No luck as local protesters take another shot at meeting with Representative Valadao

By Ed Martin, Editor
Hanford's Jacqueline Lowe speaks to protestors during a visit to Rep. David Valadao's office on July 6.
Hanford's Jacqueline Lowe speaks to protestors during a visit to Rep. David Valadao's office on July 6.
Gary Feinstein/Feinsteinfotos

A hearty band of vocal Democrats turned out Thursday (July 6) at U.S. Representative’s David Valadao’s Hanford office again to protest his stance on the continuing health care debate. Local protesters have picketed the congressman’s office several times in the past few months, with no apparent response from him.

In none of the protests has Valadao spoken to the group, nor has he held a town hall meeting in the district.

According to officials at the scene Thursday morning, 25-30 protesters picketed and spoke out at the congressman’s office. Once again, he did not respond locally to the group.

Protesters included members of the group Indivisible, Planned Parenthood, the Service Employees International Union (SEIU), and the Jimmy Carter Club, a local Democratic organization.

Hanford's Jacqueline Lowe spoke to the group during the protest. She told The Leader that the ongoing health care dispute was the prime topic of protest Thursday morning, and members were urging Valadao to act responsibly.

“We would like to plead with him (Valadao) one more time to vote against the Republican bill – or Trumpcare,” pleaded Lowe, a retired child care services administrator and teacher.

In an earlier statement regarding the American Health Care Act (AHCA), which he voted for, along with a bare majority of Republican congressmen, Valadao voted for it, where it has since languished in the U.S. Senate and is expected to die a quick death.

“Obamacare is failing,” said Valadao in a statement. “Under the law, our Central Valley communities were prevented from recruiting medical professionals, our emergency rooms were overflowing, and parents were unable to choose the best health-care options for their children. As a parent, there is absolutely nothing more important to me than ensuring families have access to quality, affordable health insurance.”

While he voted for the AHCA, he cautioned that Congress must “provide robust support for our safety-net programs, like Medicaid, so they can continue to ensure access to health care for all Americans.”

He added that “Medicare is a promise the government has made to the American people and I do not support any changes to benefits for current beneficiaries and near retirees. However, we must reform Medicare to ensure we can keep its promise for generations to come.”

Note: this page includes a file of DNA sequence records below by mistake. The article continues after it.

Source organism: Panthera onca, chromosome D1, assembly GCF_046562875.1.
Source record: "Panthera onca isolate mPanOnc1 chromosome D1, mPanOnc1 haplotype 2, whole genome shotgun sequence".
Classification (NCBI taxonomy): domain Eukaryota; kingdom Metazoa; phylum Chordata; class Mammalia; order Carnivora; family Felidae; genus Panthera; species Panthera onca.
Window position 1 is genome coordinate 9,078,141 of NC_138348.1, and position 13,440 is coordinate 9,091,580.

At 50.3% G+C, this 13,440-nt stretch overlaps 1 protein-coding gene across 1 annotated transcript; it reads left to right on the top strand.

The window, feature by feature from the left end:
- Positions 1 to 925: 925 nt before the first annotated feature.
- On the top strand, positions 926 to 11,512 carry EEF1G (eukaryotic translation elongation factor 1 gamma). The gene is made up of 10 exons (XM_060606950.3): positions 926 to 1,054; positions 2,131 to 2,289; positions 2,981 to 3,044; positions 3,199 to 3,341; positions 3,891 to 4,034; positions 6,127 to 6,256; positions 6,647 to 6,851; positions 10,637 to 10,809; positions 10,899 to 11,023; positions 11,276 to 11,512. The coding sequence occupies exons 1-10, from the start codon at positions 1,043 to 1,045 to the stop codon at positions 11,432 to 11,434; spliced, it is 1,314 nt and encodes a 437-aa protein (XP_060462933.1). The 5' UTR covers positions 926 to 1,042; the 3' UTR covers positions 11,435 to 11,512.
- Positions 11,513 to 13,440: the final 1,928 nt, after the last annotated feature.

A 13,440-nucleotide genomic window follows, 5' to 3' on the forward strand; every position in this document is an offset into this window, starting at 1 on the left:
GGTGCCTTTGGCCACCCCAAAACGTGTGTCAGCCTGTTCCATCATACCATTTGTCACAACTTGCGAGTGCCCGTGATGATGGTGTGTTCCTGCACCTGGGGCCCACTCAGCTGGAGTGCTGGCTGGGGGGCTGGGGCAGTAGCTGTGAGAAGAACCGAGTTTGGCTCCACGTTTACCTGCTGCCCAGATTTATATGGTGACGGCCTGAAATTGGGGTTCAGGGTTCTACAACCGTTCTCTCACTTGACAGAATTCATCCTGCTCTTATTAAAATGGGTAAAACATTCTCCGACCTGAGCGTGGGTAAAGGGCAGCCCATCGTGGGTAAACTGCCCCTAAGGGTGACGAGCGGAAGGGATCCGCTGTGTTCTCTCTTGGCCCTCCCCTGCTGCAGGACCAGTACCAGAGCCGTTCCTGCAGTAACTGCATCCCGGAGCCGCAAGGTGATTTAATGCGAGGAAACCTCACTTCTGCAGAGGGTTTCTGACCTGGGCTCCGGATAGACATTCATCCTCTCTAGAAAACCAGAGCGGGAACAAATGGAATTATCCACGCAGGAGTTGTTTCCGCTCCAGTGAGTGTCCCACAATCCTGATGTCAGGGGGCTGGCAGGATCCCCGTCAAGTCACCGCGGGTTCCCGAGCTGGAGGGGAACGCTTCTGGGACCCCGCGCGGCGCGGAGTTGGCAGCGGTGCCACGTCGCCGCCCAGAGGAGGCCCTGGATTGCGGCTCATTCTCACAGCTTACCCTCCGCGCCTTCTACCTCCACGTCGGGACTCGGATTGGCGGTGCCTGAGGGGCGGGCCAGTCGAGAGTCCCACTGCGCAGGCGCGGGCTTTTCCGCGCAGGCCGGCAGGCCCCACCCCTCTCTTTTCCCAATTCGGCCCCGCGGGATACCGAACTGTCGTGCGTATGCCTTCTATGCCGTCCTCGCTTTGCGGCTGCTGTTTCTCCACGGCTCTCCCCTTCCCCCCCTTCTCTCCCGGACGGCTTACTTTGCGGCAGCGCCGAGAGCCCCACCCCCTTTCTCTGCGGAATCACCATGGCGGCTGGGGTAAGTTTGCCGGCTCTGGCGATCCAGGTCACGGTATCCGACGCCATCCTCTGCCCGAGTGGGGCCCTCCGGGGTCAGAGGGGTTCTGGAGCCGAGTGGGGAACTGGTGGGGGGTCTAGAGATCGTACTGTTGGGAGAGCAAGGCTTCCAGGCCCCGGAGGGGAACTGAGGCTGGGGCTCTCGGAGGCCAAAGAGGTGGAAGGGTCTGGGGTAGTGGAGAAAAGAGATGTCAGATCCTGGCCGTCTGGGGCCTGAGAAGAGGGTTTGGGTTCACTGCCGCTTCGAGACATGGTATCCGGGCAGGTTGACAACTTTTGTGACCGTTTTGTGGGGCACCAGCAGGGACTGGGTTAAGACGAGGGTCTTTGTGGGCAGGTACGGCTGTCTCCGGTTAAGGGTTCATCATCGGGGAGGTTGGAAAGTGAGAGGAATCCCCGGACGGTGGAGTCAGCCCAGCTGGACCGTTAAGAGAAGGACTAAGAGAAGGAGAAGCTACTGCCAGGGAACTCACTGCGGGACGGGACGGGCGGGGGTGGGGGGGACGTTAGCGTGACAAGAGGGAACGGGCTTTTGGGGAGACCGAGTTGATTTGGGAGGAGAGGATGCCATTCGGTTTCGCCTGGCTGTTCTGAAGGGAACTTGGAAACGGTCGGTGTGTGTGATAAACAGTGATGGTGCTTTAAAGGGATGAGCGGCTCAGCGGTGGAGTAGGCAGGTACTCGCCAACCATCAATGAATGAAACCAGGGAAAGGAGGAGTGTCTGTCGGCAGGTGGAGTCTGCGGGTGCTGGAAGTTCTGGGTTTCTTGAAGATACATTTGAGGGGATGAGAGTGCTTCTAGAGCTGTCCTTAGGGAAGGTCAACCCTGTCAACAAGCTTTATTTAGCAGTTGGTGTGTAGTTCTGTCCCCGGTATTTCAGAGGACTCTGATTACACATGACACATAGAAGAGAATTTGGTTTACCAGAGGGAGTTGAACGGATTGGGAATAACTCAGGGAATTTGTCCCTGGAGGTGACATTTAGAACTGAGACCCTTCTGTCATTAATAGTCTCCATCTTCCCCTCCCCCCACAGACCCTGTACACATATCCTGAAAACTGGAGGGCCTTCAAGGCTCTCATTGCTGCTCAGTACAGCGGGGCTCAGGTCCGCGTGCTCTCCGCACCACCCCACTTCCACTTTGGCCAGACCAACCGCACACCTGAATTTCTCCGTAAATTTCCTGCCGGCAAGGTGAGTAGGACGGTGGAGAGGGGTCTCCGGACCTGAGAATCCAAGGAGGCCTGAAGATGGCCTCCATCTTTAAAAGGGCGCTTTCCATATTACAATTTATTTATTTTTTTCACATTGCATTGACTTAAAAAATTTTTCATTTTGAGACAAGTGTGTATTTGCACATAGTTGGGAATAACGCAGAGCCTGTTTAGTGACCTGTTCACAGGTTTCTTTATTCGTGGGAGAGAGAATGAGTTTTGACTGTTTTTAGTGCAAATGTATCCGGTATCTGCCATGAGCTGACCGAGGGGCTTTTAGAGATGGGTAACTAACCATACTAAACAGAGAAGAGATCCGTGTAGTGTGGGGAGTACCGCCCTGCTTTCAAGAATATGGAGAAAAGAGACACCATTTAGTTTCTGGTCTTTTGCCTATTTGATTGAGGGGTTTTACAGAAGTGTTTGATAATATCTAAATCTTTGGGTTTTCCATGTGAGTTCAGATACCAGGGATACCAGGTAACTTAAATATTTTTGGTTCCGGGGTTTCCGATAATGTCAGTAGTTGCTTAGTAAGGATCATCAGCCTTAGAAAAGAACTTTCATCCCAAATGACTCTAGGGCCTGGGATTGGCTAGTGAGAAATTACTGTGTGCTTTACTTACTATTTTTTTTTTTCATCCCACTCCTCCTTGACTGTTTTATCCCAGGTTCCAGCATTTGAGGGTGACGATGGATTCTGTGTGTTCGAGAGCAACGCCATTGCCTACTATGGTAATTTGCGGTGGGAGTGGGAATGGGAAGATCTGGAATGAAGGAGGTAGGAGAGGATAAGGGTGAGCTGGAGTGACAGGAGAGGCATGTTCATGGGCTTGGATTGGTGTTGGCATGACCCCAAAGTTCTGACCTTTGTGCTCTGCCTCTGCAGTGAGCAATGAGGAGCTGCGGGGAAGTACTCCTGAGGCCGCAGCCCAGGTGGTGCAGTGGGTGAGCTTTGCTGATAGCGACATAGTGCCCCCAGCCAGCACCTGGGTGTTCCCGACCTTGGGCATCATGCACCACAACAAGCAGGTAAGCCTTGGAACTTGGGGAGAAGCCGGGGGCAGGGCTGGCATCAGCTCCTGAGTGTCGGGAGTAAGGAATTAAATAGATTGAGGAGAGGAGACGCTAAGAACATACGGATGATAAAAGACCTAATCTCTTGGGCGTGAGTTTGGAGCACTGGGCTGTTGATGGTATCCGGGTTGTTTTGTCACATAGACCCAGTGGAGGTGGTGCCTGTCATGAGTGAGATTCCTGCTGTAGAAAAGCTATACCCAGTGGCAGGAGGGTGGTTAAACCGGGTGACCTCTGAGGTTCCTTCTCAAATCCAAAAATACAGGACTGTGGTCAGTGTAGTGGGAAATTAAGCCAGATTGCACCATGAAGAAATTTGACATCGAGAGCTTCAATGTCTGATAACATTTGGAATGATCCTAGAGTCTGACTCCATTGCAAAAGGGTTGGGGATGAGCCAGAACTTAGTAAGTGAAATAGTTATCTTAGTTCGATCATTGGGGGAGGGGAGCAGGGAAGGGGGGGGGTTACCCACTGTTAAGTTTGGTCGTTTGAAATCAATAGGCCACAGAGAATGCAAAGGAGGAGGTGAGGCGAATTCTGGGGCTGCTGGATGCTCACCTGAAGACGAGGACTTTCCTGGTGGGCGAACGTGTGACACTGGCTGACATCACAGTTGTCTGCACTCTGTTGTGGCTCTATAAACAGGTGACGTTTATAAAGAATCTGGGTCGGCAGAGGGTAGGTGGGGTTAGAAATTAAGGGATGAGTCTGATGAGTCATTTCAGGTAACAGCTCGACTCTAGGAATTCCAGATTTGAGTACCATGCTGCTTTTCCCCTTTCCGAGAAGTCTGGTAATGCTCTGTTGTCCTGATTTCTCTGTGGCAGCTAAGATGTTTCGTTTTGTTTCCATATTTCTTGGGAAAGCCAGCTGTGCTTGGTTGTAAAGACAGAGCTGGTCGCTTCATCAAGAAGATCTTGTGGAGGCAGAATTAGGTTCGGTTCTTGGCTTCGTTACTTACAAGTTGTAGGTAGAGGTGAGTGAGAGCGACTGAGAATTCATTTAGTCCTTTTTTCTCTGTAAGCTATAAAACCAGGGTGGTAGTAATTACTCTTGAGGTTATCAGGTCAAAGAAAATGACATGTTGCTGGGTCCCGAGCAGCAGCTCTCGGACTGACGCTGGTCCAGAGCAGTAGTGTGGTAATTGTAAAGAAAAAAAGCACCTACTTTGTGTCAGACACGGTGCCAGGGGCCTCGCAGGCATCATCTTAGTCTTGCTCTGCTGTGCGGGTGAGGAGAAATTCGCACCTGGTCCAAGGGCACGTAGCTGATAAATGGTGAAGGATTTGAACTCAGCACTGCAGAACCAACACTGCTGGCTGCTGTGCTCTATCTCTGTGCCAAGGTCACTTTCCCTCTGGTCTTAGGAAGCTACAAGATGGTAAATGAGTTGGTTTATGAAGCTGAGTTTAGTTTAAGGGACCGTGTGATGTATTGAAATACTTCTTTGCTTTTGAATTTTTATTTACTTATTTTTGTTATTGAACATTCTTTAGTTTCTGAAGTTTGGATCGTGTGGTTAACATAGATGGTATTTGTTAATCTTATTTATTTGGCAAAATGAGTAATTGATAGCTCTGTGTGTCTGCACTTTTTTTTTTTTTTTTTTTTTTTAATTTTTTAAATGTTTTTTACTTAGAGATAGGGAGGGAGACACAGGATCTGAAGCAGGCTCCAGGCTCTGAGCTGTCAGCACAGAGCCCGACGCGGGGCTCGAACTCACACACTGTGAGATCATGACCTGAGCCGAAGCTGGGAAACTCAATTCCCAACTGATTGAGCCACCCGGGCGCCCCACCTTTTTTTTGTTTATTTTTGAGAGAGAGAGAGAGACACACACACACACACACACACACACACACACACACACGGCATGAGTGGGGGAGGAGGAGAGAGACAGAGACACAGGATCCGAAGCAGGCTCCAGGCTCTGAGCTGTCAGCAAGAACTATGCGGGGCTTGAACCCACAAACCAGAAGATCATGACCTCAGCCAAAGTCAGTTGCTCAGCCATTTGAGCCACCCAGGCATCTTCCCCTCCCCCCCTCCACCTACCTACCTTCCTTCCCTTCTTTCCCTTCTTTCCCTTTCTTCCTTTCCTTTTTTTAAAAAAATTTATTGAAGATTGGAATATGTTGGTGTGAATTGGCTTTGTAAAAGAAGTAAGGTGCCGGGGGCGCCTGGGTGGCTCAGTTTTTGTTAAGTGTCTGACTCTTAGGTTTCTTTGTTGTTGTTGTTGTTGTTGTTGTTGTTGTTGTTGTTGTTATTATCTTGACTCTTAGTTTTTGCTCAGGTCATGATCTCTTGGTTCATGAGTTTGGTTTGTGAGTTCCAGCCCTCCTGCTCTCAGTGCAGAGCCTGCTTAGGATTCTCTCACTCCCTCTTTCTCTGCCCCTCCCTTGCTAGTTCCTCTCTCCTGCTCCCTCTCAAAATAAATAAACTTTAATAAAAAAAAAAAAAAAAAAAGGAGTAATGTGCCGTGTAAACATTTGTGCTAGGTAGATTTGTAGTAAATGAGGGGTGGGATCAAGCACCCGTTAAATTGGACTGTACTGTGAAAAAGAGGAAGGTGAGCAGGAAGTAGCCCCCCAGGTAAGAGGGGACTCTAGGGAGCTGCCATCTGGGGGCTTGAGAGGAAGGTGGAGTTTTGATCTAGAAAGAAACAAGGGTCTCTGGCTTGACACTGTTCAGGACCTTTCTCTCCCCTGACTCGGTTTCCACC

The Senate’s version of health care reform seems to be dying a slow death as well, as several Republican senators have come out against the proposed new law, which many Republicans are referring to as “Obamacare Lite.”

“It was the health care issue,” confirmed Lowe when asked the reason for the protest. “I think they’re (Congress) going to rush this bill so no one will be able to comment on it. Some 20,000 persons (in Kings County) could lose health care if the House version passes.”

There may be some hope for concerned citizens like Lowe. Senate Majority Leader Mitch McConnell is having difficulty rounding up the required votes to pass the Senate’s version of health care, and he has indicated that he may be willing to work with Senate Democrats to “fix” the system rather than repeal it.

Lowe insisted that children, people with disabilities or with pre-existing conditions, Planned Parenthood users, will all lose if the Republican version of health care passes. “Despite many pleas, he (Valadao) does not want to meet with us to discuss the issue,” said a disappointed Lowe.

She’s also concerned about the effect that replacing Obamacare with a more stringent Republican version might have on the nation’s economy. After all, health care represents about one-sixth of the economy and “taking money out of the system will have a ripple effect,” she said.

Hospitals will be hit hard, emergency rooms will be packed, health care will be more costly and rural clinics and hospitals will certainly feel the financial strain.


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